Other Views

If 20 children were massacred at a Connecticut elementary school in 2012 and the sensible gun control proposals that followed were handily defeated, is there any way ordinary citizens can ever overcome the combined forces of the gun lobby and the large chunk of Congress it owns?

I put the question to Loren Lieb, whose son was shot and wounded 20 years ago this month at the Jewish Community Center in Granada Hills.

On Aug. 10, 1999, Loren Lieb was at work and so was her husband, Alan Stepakoff, when they learned of the shooting at the Jewish Community Center. Their sons, Seth, 8, and Josh, 6, were both there when a white supremacist on a mission to kill Jews arrived. Seth was OK, but Josh was shot in the leg and the hip and was rushed to the hospital.

He and four other victims survived their injuries, but the same shooter later shot and killed a Filipino American mail carrier in Chatsworth. Josh recovered physically but struggled with post-traumatic stress disorder, and the sound of helicopters and sirens were triggers for a while, Lieb said.

Lieb has been volunteering for years with the San Fernando Valley chapter of Brady United Against Gun Violence, as well as with the West L.A.-based Women Against Gun Violence.

The focus is on educating the public about gun safety and the daily toll from gun suicide and homicide, not just mass shootings, and Lieb said volunteers can do any number of things to help.

“Really, the first big thing is to educate yourself. When my kid got shot 20 years ago, I had no idea what the gun laws were or what you had to do to get a gun. I didn’t know the various aspects of the gun and ammo industry and how they’re regulated,” Lieb said. “We educate the public, we also educate physicians, faith groups, school groups — anybody who wants to have us as speakers. And we work on legislation.”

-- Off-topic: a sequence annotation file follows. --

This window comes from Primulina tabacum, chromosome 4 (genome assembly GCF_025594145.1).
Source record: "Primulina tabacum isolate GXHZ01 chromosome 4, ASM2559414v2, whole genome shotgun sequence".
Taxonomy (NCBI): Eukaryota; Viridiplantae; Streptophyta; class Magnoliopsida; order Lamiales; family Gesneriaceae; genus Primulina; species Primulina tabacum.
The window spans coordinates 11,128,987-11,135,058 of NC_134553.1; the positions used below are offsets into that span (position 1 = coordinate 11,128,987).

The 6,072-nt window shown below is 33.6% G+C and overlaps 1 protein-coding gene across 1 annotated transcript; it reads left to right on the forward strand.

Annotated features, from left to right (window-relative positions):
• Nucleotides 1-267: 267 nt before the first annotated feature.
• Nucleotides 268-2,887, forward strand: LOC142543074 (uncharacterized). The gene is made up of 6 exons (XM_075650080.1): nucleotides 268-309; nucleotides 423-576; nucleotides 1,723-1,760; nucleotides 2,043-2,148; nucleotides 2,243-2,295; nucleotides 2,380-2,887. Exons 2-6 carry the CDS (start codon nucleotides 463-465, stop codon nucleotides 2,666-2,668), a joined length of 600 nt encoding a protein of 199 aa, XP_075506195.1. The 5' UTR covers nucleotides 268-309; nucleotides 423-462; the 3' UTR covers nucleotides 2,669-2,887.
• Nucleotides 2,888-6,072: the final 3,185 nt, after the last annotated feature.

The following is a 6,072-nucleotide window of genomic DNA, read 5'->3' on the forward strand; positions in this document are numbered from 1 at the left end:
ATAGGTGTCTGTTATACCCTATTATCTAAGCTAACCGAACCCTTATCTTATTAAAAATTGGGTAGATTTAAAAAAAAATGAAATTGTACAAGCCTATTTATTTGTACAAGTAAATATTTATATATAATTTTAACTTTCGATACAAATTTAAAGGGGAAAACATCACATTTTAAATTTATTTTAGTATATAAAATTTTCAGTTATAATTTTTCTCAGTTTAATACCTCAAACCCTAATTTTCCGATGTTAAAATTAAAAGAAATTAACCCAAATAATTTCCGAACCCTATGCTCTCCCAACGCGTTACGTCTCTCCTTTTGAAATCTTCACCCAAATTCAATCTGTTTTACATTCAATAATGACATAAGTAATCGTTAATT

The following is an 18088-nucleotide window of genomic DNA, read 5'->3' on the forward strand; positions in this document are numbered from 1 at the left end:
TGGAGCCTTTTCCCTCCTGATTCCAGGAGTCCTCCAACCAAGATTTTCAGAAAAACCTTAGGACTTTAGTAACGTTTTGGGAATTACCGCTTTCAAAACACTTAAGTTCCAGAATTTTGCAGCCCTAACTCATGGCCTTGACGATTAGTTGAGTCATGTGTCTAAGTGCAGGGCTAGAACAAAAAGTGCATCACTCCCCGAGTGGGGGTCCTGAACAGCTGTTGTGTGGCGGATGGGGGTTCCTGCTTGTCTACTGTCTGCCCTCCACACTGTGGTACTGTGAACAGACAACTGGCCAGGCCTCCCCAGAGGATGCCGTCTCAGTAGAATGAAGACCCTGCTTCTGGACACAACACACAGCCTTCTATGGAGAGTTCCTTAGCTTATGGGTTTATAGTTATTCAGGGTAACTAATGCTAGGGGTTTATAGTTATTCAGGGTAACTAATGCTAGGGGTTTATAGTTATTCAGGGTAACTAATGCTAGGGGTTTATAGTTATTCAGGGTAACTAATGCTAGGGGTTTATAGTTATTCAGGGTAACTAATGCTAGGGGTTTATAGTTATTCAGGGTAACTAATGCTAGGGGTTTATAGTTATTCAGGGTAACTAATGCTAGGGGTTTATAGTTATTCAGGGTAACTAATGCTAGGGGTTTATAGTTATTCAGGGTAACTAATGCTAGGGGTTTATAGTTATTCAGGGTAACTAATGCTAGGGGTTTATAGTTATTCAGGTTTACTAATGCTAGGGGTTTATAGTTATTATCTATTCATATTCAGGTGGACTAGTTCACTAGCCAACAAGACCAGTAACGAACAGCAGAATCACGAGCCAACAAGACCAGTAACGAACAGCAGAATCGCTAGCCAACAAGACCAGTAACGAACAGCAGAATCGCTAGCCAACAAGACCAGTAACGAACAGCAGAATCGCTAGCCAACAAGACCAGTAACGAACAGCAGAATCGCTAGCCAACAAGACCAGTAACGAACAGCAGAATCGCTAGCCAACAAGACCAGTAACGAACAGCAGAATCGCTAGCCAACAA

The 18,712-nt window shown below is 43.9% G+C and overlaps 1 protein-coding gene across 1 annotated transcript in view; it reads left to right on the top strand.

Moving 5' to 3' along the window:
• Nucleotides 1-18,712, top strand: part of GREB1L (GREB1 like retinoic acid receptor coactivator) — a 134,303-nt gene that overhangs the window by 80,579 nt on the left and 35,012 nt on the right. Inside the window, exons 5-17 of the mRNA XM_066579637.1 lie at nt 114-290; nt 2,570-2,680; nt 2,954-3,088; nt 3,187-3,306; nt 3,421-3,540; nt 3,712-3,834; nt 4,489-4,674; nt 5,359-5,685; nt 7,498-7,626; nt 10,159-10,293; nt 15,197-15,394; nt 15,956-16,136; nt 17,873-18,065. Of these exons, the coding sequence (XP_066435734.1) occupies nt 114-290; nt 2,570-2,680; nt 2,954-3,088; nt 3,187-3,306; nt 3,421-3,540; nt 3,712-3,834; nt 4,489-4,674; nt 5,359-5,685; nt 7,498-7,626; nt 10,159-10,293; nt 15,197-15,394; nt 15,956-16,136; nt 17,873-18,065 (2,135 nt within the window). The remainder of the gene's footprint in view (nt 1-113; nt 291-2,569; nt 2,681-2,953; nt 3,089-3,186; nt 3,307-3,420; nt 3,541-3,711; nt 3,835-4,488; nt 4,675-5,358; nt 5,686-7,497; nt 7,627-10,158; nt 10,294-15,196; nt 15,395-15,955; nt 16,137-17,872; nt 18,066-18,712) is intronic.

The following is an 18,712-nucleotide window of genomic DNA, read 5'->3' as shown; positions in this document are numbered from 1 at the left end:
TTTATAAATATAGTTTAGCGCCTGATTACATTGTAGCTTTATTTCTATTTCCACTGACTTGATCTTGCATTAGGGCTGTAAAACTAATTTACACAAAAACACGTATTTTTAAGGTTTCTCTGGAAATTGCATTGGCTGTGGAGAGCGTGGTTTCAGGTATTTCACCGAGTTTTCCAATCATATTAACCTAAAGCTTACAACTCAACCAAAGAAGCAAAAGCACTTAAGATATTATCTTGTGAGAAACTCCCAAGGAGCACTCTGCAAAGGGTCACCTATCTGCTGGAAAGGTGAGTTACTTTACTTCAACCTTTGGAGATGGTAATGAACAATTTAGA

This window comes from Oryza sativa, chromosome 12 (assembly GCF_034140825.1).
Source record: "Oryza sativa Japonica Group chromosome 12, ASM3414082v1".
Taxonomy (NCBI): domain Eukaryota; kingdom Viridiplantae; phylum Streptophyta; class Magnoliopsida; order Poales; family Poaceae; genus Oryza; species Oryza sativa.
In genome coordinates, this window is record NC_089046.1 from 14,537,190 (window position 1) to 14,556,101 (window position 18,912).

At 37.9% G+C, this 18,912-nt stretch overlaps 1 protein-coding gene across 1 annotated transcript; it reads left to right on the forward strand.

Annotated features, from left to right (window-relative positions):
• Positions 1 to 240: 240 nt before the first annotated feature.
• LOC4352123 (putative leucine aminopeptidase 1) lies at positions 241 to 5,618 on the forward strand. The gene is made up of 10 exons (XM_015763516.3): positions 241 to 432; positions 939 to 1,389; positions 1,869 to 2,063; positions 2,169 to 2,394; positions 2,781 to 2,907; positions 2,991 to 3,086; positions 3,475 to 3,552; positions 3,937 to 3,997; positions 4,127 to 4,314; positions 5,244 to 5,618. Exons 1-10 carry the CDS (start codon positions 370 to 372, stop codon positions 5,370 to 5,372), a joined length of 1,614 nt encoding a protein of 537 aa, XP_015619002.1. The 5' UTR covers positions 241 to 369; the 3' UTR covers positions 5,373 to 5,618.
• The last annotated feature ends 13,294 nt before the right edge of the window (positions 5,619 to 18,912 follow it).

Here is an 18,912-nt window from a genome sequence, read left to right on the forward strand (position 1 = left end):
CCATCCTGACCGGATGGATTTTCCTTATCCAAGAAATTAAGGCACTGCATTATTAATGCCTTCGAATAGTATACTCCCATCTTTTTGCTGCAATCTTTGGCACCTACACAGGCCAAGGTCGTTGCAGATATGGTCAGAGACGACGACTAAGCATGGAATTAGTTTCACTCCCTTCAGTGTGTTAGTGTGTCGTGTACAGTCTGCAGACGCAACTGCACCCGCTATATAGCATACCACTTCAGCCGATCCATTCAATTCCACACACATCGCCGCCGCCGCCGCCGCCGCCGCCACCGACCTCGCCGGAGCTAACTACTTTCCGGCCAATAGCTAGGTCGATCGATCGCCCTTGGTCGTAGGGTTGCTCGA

For years, the National Rifle Association has been an immovable force, and the gun lobby will keep putting its considerable money and muscle into the fight against gun control.

Margot Bennett, the executive director of Women Against Gun Violence, said she has been fighting for gun control since the mass shooting in 1984 at a San Ysidro McDonald’s. “About three years ago, a very dear friend of mine committed suicide with a gun,” Bennett said. “I set about to take action, and the Los Angeles City Council … passed a suicide prevention ordinance that requires all gun stores and sellers to post suicide prevention information. Not everything has to be a big action. You can make a difference.”

Lieb laid out a brief list of gun control priorities that get no traction, no matter how many innocent people are slaughtered. “We should ban military weapons, we should ban high-capacity magazines and we should have background checks,” she said.

Haters and mass shooters have been around a long time, but we’re living in a particularly toxic and terrifying moment. The darkest corners of social media offer both inspiration and audience to the angry, aggrieved and delusional, and we have a president whose most vile instinct is to turn people against each other for his own political gain.

“Learn the facts. Know who’s doing what and vote accordingly, vote single issue, vote locally, state and nationally,” Bennett said. “Reach out to organizations like Women Against Gun Violence and sign up for our weekly action alerts. We call legislators and talk about legislation and we share data with people because we operate on facts and not feelings.”

There’s been a long string of mayhem since the JCC shooting in 1999. Synagogues and churches and other religious institutions have been attacked since then, along with schools, shopping centers, movie theaters, and on and on and on. There have been more than 250 this year alone.

So many, it’s hard to keep track of them all.

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Lopez writes for the Los Angeles Times.


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